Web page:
after World War III, but of course The Next Generation can’t dwell on
anything that isn’t shiny and happy, so that’s ignored. The shipboard
fighting is dull, and feels like it spans a week. And it features Picard as an action hero – seeing this old bald fucker swinging around and kicking ass is silly in the extreme. The stakes are raised
by offing the new guy on the bridge; First Contact apes Wrath of Khan’s
Moby Dick themes, couldn’t it have taken a page from that script and
killed off a character? Why did anybody need Beverly Crusher around in
future films? Instead the redshirts take their biggest hit in this
film, and nobody gives a shit.



First Contact
isn’t the worst Trek film by far, but it’s also nowhere
near as good as the first six. Well, maybe it’s a little better than
The Final Frontier, as there’s nothing in First Contact quite as
horrifying as Uhura’s fan dance. Still, this is a movie that gets
elevated beyond its station by Trekkies desperate to make the insane
argument that Picard is anywhere near the captain that Kirk was.

A Moment of Piss: ‘Assimilate this!’ Assimilate my cock in your mouth, Worf.
 
These Ain’t Chopped Liver Alternatives: Star Trek: The Wrath of Khan, Star Trek: The Search For Spock, Star Trek: The Voyage Home, Star Trek: The Undiscovered Country

Andre Dellamorte Agrees: Before The Phantom Menace, it was Star Trek: The Next Generation that promised gold to the genre fan and delivered a golden spray. Seriously, TNG and every Star Trek spin-off after is flawed at best (and I know someone will counter with Ron Moore’s proto-BSG run of Deep Sapce 9, but I don’t care), and even Enterprise was a long road (getting from there to here) away from what it should have been. The biggest problem is that the original series was randy, and it seems the makers of new Star Trek treated sex as an alien concept. Perhaps this was seen as a way to relate to the fanbase, but what I love about the Original Series is that Kirk is DTF. He’s Down To Fuck – though the whole show is horny (even Scotty has a love interest episode, though it’s made tragic by her noticably having herpes). Then again, the chemistry and organization of that bridge was a singular thing, as each successive show has proven. And that may be the biggest problem with First Contact (though, actually, I’d say the flat direction and low-rentness of it all is most damning): contractual obligation gives the overloaded cast all little arcs that leaves the bifurcated narrative stop-starting with non-events. Seriously, cutting away to Earth where characters make repairs, you can’t wait to get to the non-action back on the bridge, and then once you’re back on the ship, you wonder why you don’t care. Did I also mention that the film start with a “It’s just a dream… or is it?” sequence? Alas, the moment they announced that the Borg were the baddies in this film and that it’s a death match, you knew that the film would have to kill them off (in what alternate universe would the Borg win?) and TNG would lose the sole interesting concept that the reinventors ever came up with. Everyone in the cast wants to keep getting paid, so you have a no-stakes film where boring characters seemingly do stuff, but really just create the illusion of action, while the characters never evolve and the spectacle (such as it is) does little to make up for the complete lack of involving characterization. In that, First Contact  really is a perfect blueprint for The Phantom Menace.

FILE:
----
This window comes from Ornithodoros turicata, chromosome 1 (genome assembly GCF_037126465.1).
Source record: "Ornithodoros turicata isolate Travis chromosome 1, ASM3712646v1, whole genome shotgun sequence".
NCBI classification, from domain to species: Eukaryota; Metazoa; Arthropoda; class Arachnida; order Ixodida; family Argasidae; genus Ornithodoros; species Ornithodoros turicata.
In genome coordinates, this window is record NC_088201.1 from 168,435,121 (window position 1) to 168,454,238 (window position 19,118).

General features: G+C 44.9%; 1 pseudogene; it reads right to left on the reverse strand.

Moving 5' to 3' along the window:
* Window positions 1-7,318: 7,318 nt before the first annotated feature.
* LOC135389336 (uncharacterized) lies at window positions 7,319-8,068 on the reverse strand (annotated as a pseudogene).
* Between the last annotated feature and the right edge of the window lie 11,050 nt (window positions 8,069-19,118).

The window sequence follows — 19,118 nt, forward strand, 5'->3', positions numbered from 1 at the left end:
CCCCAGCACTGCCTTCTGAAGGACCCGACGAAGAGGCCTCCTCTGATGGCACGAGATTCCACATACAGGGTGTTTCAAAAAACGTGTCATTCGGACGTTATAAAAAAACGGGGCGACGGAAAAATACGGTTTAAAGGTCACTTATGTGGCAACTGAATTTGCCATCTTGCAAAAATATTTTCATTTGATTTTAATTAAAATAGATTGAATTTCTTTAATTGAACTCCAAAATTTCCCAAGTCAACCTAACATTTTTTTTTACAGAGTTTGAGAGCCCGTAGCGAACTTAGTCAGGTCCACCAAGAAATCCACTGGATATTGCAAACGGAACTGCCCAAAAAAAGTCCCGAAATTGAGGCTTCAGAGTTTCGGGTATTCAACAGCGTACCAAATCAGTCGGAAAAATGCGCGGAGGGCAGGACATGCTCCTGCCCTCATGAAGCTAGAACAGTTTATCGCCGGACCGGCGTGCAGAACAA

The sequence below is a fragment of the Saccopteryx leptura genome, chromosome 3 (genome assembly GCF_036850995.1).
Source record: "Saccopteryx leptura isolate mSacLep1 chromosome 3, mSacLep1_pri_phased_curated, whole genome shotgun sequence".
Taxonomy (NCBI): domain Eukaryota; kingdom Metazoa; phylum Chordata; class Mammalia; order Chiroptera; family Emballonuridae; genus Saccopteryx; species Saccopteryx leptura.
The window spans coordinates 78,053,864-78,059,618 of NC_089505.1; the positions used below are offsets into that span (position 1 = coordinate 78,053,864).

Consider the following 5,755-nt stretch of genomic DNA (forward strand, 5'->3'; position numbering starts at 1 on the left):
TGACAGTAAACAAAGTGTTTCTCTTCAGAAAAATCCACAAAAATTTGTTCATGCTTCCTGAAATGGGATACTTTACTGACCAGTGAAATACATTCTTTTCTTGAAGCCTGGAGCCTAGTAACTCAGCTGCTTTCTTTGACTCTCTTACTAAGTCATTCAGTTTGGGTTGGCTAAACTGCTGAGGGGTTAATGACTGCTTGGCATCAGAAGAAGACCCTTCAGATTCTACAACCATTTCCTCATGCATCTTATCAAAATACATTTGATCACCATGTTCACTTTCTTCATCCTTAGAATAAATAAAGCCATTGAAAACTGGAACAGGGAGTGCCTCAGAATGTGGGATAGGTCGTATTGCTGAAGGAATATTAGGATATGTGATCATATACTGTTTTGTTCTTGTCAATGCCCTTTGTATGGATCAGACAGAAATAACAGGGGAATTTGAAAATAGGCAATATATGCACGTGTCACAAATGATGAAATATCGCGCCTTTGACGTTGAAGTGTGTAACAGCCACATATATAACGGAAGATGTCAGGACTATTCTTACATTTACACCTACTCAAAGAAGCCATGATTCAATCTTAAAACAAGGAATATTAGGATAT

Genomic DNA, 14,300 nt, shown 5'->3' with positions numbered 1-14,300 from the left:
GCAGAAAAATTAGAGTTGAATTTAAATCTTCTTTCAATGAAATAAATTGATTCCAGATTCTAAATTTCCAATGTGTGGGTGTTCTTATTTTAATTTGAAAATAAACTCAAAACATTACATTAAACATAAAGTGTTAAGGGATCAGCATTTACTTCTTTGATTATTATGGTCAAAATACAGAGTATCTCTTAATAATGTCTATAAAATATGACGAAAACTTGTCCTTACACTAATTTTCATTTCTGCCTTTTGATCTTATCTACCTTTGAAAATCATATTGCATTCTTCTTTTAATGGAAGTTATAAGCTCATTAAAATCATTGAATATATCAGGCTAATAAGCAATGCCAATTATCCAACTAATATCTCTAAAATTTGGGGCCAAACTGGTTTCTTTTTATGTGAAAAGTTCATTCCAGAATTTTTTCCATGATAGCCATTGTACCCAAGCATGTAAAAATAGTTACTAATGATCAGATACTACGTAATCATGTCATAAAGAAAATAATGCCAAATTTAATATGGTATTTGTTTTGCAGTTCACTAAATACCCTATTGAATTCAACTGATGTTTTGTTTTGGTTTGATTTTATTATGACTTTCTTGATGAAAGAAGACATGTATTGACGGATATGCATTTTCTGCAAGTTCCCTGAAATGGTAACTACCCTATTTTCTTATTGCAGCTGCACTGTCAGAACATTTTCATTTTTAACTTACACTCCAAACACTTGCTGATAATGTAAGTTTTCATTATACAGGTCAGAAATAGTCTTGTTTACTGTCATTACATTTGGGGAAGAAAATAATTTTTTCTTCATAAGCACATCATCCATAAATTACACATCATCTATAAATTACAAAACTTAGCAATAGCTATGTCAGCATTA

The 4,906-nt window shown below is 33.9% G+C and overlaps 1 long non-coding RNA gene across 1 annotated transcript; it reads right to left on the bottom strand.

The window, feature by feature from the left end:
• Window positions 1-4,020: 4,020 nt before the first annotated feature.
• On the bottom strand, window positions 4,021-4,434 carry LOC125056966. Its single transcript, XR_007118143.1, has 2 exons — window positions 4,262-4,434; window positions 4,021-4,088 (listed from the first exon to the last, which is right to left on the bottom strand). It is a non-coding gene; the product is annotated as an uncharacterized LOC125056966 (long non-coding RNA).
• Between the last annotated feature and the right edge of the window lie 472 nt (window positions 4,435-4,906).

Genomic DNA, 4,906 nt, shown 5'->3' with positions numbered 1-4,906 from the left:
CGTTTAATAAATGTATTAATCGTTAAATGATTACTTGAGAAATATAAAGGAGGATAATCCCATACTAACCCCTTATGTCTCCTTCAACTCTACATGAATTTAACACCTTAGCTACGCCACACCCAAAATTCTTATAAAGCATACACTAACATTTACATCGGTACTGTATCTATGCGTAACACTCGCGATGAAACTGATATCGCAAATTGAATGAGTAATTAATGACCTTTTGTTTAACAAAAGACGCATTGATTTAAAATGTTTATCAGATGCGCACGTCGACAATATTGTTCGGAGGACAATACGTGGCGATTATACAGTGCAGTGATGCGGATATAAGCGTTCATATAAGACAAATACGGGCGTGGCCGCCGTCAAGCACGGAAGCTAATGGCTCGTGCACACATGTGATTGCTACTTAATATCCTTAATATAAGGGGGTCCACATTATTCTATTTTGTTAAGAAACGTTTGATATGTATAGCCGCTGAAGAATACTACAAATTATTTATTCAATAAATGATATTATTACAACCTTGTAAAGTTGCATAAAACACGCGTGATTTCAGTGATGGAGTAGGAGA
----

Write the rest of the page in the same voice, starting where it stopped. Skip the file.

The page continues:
Nick Nunziata Disagrees: The only comparison to a Star Wars film First Contact deserves is one that says it’s bigger and more cinematic than the typical Star Trek films and more in tune with the once great Lucas saga in terms of entertainment value. Under the guidance of Jonathan Frakes’ neatly trimmed boringbeard this film is incredibly robust in how big it feels. It still feels like Star Trek but it also as cinematic and engaging in a way the series hadn’t attained to date. Yes, it’s messy. Yes, it doesn’t fully establish the Next Generation crew as nearly as fun, sexy, or interesting as their predecessors [Patrick Stewart excepted, who is possibly the greatest man to ever don a Starfleet Unitard this side of Christian Slater] but as a group of characters and actors to continue the brand, they do admirable work. The film made a ton of money and paved the way for a couple more terrible films in the series, but First Contact isn’t the problem. It’s nothing more than a muscular action/sci-fi flick with an eye towards making the series explode on the big screen. It’s guilty of flash and overreaching, but it’s not overrated. Aside from some of the terrestrial stuff, it’s a blast of a film and firmly in the top three or four in the series and not burdened with the built-in acceptance granted to all of the Shatner/Nimoy entries. Any franchise with a The Final Frontier and an Insurrection in it is beyond being anything that nears such a classification. First Contact is a mainstream, polished Star Trek film. Sorry, that’s not enough reason to vilify it.